Ever wonder how Neapolitan pizza sauce is made? Learn how we make it at Pizzeria Locale.
The real answer is that stretching pizza by hand makes a significant difference in the pizza’s crust, and that’s worth every bit of investment. It’s a skill each pizza maker learns over time, and the best pizza makers in the world take years to perfect their craft. And yes, it’s all worth it!
There isn’t one! Different mozzarellas complement different styles of pizza in unique ways. Every kind of mozzarella has its own taste and consistency, and each brings wonderful texture and flavors to pizza.
Ask any pizza maker, and you’ll find that one of the first and most important parts of creating the perfect pizza is the oven. And not just any oven, either! Where and how you cook pizza makes a world of difference. In fact, not having just the right oven can delay the opening of a pizzeria.
utes the “correct” way to eat it! Some folks even believe the way you consume your pizza gives some insight into your personality.
Wherever you choose to eat, at home or at a Pizzeria Locale, remember that Neapolitan pizza is best enjoyed as soon as it comes out of the oven. Remember that the crispy charring you see on the edges of your pizza is actually a hallmark of the Neapolitan style, and… buon appetito!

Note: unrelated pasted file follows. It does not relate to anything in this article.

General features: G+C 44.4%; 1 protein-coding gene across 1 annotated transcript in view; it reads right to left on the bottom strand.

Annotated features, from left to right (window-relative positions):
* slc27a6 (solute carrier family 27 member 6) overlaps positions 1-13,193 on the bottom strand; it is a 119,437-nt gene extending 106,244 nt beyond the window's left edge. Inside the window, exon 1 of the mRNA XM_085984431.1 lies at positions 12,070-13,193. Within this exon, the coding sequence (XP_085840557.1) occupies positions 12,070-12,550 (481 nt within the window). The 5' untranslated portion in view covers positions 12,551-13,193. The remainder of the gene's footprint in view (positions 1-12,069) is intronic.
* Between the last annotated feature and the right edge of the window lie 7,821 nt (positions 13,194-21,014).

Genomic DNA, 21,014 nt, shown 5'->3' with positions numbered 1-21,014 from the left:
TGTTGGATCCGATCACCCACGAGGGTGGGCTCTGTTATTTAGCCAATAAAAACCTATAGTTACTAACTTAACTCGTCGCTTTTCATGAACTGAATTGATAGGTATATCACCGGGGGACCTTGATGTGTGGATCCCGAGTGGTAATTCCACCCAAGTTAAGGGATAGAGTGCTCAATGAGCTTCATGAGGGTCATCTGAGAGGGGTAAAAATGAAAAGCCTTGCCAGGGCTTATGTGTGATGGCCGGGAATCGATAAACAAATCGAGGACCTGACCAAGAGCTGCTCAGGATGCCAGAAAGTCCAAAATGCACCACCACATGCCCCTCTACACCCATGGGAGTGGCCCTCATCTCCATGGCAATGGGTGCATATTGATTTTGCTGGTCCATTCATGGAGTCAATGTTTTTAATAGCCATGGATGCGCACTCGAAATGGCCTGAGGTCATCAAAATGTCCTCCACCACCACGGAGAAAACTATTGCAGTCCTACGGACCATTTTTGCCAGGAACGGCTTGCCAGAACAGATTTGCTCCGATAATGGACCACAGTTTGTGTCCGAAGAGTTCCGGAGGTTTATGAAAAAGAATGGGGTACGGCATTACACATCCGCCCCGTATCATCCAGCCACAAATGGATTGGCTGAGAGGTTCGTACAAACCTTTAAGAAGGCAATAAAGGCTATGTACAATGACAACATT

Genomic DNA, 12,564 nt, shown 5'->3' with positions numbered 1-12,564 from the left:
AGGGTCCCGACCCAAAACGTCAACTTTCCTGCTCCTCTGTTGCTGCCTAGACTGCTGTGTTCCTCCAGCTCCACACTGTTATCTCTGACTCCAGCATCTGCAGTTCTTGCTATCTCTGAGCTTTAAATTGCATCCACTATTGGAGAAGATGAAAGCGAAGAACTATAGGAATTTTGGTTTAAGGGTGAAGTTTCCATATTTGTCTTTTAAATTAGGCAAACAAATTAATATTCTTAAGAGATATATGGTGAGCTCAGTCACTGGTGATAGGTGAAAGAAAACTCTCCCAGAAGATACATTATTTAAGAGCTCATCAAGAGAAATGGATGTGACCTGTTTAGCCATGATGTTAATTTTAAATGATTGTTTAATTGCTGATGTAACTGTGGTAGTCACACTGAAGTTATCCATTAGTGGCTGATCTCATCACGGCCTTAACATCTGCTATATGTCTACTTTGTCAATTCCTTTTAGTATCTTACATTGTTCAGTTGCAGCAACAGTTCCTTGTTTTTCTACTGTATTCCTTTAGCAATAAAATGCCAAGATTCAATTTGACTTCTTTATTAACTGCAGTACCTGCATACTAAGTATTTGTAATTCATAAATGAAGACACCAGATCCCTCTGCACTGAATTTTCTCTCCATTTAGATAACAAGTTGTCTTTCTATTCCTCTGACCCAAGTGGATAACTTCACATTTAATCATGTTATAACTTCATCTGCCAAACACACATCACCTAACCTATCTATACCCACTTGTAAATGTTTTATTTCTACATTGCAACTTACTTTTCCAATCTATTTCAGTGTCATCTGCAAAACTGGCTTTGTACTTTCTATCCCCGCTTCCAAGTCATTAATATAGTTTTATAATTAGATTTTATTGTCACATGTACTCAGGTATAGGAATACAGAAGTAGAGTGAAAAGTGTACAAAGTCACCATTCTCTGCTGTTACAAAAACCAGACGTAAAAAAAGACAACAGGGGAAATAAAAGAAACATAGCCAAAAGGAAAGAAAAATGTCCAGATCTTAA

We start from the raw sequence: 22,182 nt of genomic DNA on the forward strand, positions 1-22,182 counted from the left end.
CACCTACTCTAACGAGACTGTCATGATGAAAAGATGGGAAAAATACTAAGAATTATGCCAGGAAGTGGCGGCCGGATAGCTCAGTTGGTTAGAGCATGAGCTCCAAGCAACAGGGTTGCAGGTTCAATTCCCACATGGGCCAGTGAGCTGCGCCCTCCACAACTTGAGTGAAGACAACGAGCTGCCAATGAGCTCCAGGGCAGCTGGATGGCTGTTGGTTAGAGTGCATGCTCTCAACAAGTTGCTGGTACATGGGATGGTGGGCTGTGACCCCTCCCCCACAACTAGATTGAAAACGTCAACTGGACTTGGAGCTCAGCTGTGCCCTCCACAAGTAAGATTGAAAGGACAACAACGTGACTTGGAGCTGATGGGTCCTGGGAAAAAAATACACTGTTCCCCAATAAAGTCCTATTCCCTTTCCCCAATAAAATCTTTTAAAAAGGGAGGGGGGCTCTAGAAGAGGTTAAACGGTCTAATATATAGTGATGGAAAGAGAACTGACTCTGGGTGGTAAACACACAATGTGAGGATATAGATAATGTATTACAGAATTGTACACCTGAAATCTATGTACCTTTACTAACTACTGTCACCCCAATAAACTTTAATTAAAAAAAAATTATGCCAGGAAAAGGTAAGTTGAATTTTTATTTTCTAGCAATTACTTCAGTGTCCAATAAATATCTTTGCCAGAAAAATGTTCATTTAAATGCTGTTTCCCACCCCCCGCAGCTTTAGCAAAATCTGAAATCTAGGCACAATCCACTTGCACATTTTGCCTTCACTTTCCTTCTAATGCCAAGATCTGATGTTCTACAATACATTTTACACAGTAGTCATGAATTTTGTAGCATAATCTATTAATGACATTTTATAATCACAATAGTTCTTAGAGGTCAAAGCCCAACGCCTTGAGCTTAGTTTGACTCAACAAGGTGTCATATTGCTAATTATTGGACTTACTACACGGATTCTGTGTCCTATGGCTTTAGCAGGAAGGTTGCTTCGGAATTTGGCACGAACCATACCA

Those small red peppers you see in the pizzerias come from the Calabria region of Italy, south of Naples, and you can almost taste the sun and warmth that nurtured it. It’s the Calabrian chili pepper, commonly used in Italian cuisine—and one of the stars of our show here as a topping for the build-your-own pizzas at Pizzeria Locale. It’s also the main ingredient in our Calabrian Chili oil and the spicy chicken marinade.
Pepperoni is essentially an American version of salami, something close to what Italians might call salame piccante, a generic term that means “spicy salami.” It’s made from beef and cured pork mixed together and then seasoned with a blend that usually includes paprika, garlic, black pepper, crushed red pepper, cayenne pepper, mustard seed, and fennel seed.
Something magical happens when you allow yeast to work.
There’s an expression, “there’s no accounting for taste,” and in our business that’s particularly true. What is it that makes one person love a certain combination of flavors, while another person finds that combination inedible? Some folks want to put mushrooms, for example, on everything, while others would be grateful to never see another mushroom in their lives. To pineapple …
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